December 7, 2004: The election turmoil in Ukraine should remind us how lucky we
are. After all, our presidential candidates weren't named George
Bush and George Bueshky. Or John Kerry and John Keretsko. So the
race was easier to follow. The battle by Victor Yanukovich and
Victor Yushchenko over the Ukrainian presidency also makes one
appreciate our tradition of trying to come together after
elections. Winners shouldn't step on losers' faces. Losers in
turn, must choke back bile and smile. But lately, winners do
the full bully boy while losers whine "you cheated". Is it
a sign of devolved manners-- or political polarization? Or both?
In Ukraine, the threat of retaliation exists for supporters of
the loosing side. Particularly if the loser is Yushchenko. Since
Yanukovich has nearby Russia --and Putin-- on his side. In this
country, only vituperation is aimed at those who vote "wrong".
Still, it's lucky Mexico and Canada aren't Russia. In Ukraine,
the presidential race is about major systemic change so the
polarization seems proportionate. Whereas our knickers twist
over god, guns and gays.
Off the beaten path of our last election, moves toward systemic
change did occur. Take term limits. Pols hoped voters would.
Across the nation, pols pressed ballot referendums that sought to
overturn term limits. But voters overwhelmingly nixed a fixed-in-
place political class. Machines must be scrambling to build up
larger stables of stalking horses and ringers. Meaning more work
for muckrakers. Will Hercules please come to the stable?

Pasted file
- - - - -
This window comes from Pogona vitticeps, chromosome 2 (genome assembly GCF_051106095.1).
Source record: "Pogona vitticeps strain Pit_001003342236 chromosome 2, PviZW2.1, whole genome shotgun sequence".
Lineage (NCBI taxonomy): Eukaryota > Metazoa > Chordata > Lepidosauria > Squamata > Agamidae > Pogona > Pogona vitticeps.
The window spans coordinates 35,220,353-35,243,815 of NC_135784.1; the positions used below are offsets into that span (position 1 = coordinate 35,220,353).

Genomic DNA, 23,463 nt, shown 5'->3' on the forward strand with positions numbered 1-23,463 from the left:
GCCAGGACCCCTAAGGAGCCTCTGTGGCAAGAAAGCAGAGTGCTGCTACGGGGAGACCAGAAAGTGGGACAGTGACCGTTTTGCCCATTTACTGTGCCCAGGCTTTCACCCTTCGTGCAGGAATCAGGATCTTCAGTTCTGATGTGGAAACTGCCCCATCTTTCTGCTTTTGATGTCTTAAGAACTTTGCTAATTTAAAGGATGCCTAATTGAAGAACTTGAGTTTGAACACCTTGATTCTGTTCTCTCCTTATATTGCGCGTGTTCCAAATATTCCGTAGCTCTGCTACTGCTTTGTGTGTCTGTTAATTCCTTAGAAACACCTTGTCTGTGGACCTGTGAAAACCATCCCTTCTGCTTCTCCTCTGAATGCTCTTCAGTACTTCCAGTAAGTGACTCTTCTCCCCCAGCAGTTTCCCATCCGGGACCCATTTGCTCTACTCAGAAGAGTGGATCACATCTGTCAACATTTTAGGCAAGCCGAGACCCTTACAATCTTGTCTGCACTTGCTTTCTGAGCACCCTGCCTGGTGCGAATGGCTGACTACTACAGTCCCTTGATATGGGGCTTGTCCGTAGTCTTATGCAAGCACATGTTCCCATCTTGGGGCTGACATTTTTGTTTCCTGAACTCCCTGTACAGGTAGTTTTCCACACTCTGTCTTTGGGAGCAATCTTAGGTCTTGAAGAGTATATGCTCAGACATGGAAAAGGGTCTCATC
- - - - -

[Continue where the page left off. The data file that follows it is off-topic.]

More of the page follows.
Middletown, New York, was one place where voters left term limits
intact. So even if Mayor Joseph DeStefano isn't convicted of any
of his 32 federal counts, he won't be mayor much longer. While
in New Jersey, the citizens of Hoboken in Hudson County gave an
anti Pay-2-Play ordinance overwhelming support. Despite stiff
opposition from local political stiffs. Speaking of such, U.S.
Senator Jon Corzine has declared he's in the running to be
Democratic candidate for New Jersey governor in 2005. As has
Bret Schundler, former mayor of Jersey City, on the Republican
side. No big surprise in either case. Though claims by both to
represent reform do make people go O!
Corzine and Schundler hail from Hudson County, one of the most
corrupt counties in Jersey. Some say in the nation. With his
political future in mind, Jon Corzine chose to move to Hudson
County a few years ago. Due to its political clout. Corzine
running as a reformer, after picking Hudson as his political
base, is like a preacher trolling for sinners while sacked out
in a ho house. If Corzine is elected governor, he'll be able to
fill his then vacant U.S. Senator seat with whoever he chooses.
A 12/03/04 NYTimes article (Corzine to Run for Governor of New
Jersey) suggests Corzine's choice might be U.S. Representative
Robert Menendez of Hudson County. Menendez (sometimes called
"Boss") stands atop the Hudson machine. Though he's never done
the perp walk plenty of close associates have wibblety wobbled.
Menendez being anointed U.S. Senator by King Jon would be a
thumb in the eye to anyone who hopes Jersey will clean up its
Ex Goldman Sachs chairman Jon Corzine is a half-billionaire whose
Wall Street connections still hum. Some point to his wealth as